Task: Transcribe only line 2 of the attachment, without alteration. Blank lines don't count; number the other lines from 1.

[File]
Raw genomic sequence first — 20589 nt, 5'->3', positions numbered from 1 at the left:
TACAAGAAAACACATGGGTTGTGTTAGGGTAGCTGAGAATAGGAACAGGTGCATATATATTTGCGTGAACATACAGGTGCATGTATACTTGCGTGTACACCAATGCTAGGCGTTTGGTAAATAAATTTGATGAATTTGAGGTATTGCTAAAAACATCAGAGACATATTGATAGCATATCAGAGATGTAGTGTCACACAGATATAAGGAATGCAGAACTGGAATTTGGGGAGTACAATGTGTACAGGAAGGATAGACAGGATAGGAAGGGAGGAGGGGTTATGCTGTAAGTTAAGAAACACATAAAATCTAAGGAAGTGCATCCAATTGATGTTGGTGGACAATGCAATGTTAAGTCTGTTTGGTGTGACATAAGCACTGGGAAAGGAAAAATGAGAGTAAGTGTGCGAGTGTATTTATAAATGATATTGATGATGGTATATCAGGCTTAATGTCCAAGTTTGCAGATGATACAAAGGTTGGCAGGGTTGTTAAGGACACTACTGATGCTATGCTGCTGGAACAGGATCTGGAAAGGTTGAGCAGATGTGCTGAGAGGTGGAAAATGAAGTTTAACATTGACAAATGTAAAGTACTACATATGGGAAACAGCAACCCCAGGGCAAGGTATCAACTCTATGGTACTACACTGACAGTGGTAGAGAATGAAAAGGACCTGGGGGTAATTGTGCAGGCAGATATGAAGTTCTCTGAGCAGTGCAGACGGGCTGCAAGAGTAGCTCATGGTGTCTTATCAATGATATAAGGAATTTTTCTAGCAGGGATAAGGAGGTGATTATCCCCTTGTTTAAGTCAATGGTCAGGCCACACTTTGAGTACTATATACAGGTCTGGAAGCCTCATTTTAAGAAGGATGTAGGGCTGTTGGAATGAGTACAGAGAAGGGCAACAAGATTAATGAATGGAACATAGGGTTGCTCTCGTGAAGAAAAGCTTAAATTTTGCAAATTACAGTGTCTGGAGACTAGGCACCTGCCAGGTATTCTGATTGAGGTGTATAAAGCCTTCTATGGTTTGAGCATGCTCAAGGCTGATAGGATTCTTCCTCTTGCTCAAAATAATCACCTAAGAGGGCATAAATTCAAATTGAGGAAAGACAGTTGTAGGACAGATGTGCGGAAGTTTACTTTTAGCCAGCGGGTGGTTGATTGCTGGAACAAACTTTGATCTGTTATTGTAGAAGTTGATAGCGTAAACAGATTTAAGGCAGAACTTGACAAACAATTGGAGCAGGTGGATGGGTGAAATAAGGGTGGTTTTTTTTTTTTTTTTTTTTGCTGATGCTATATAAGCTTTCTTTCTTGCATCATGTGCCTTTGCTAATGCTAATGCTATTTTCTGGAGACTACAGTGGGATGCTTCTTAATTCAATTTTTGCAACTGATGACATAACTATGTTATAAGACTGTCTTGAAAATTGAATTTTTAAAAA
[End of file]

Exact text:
TACAAGAAAACACATGGGTTGTGTTAGGGTAGCTGAGAATAGGAACAGGTGCATATATATTTGCGTGAACATACAGGTGCATGTATACTTGCGTGTACACCAATGCTAGGCGTTTGGTAAATAAATTTGATGAATTTGAGGTATTGCTAAAAACATCAGAGACATATTGATAGCATATCAGAGATGTAGTGTCACACAGATATAAGGAATGCAGAACTGGAATTTGGGGAGTACAATGTGTACAGGAAGGATAGACAGGATAGGAAGGGAGGAGGGGTTATGCTGTAAGTTAAGAAACACATAAAATCTAAGGAAGTGCATCCAATTGATGTTGGTGGACAATGCAATGTTAAGTCTGTTTGGTGTGACATAAGCACTGGGAAAGGAAAAATGAGAGTAAGTGTGCGAGTGTATTTATAAATGATATTGATGATGGTATATCAGGCTTAATGTCCAAGTTTGCAGATGATACAAAGGTTGGCAGGGTTGTTAAGGACACTACTGATGCTATGCTGCTGGAACAGGATCTGGAAAGGTTGAGCAGATGTGCTGAGAGGTGGAAAATGAAGTTTAACATTGACAAATGTAAAGTACTACATATGGGAAACAGCAACCCCAGGGCAAGGTATCAACTCTATGGTACTACACTGACAGTGGTAGAGAATGAAAAGGACCTGGGGGTAATTGTGCAGGCAGATATGAAGTTCTCTGAGCAGTGCAGACGGGCTGCAAGAGTAGCTCATGGTGTCTTATCAATGATATAAGGAATTTTTCTAGCAGGGATAAGGAGGTGATTATCCCCTTGTTTAAGTCAATGGTCAGGCCACACTTTGAGTACTATATACAGGTCTGGAAGCCTCATTTTAAGAAGGATGTAGGGCTGTTGGAATGAGTACAGAGAAGGGCAACAAGATTAATGAATGGAACATAGGGTTGCTCTCGTGAAGAAAAGCTTAAATTTTGCAAATTACAGTGTCTGGAGACTAGGCACCTGCCAGGTATTCTGATTGAGGTGTATAAAGCCTTCTATGGTTTGAGCATGCTCAAGGCTGATAGGATTCTTCCTCTTGCTCAAAATAATCACCTAAGAGGGCATAAATTCAAATTGAGGAAAGACAGTTGTAGGACAGATGTGCGGAAGTTTACTTTTAGCCAGCGGGTGGTTGATTGCTGGAACAAACTTTGATCTGTTATTGTAGAAGTTGATAGCGTAAACAGATTTAAGGCAGAACTTGACAAACAATTGGAGCAGGTGGATGGGTGAAATAAGGGTGGTTTTTTTTTTTTTTTTTTTTGCTGATGCTATATAAGCTTTCTTTCTTGCATCATGTGCCTTTGCTAATGCTAATGCTATTTTCTGGAGACTACAGTGGGATGCTTCTTAATTCAATTTTTGCAACTGATGACATAACTATGTTATAAGACTGTCTTGAAAATTGAATTTTTAAAAA